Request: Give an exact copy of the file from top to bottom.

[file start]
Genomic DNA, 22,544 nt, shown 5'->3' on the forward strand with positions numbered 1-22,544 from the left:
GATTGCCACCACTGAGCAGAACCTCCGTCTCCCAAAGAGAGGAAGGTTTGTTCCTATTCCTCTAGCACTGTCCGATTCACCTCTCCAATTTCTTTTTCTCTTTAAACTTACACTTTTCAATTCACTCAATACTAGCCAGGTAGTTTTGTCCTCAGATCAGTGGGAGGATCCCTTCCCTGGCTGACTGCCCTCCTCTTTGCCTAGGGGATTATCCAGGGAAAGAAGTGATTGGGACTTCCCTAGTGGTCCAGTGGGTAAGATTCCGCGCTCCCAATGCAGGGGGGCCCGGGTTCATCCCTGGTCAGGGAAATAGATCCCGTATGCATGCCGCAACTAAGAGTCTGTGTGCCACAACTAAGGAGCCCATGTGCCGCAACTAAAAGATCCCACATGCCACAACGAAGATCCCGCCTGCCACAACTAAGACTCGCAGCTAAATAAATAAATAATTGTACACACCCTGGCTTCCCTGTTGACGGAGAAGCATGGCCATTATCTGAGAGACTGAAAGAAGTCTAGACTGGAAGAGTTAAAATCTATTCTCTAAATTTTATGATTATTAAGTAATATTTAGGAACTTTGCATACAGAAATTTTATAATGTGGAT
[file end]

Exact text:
Genomic DNA, 22,544 nt, shown 5'->3' on the forward strand with positions numbered 1-22,544 from the left:
GATTGCCACCACTGAGCAGAACCTCCGTCTCCCAAAGAGAGGAAGGTTTGTTCCTATTCCTCTAGCACTGTCCGATTCACCTCTCCAATTTCTTTTTCTCTTTAAACTTACACTTTTCAATTCACTCAATACTAGCCAGGTAGTTTTGTCCTCAGATCAGTGGGAGGATCCCTTCCCTGGCTGACTGCCCTCCTCTTTGCCTAGGGGATTATCCAGGGAAAGAAGTGATTGGGACTTCCCTAGTGGTCCAGTGGGTAAGATTCCGCGCTCCCAATGCAGGGGGGCCCGGGTTCATCCCTGGTCAGGGAAATAGATCCCGTATGCATGCCGCAACTAAGAGTCTGTGTGCCACAACTAAGGAGCCCATGTGCCGCAACTAAAAGATCCCACATGCCACAACGAAGATCCCGCCTGCCACAACTAAGACTCGCAGCTAAATAAATAAATAATTGTACACACCCTGGCTTCCCTGTTGACGGAGAAGCATGGCCATTATCTGAGAGACTGAAAGAAGTCTAGACTGGAAGAGTTAAAATCTATTCTCTAAATTTTATGATTATTAAGTAATATTTAGGAACTTTGCATACAGAAATTTTATAATGTGGAT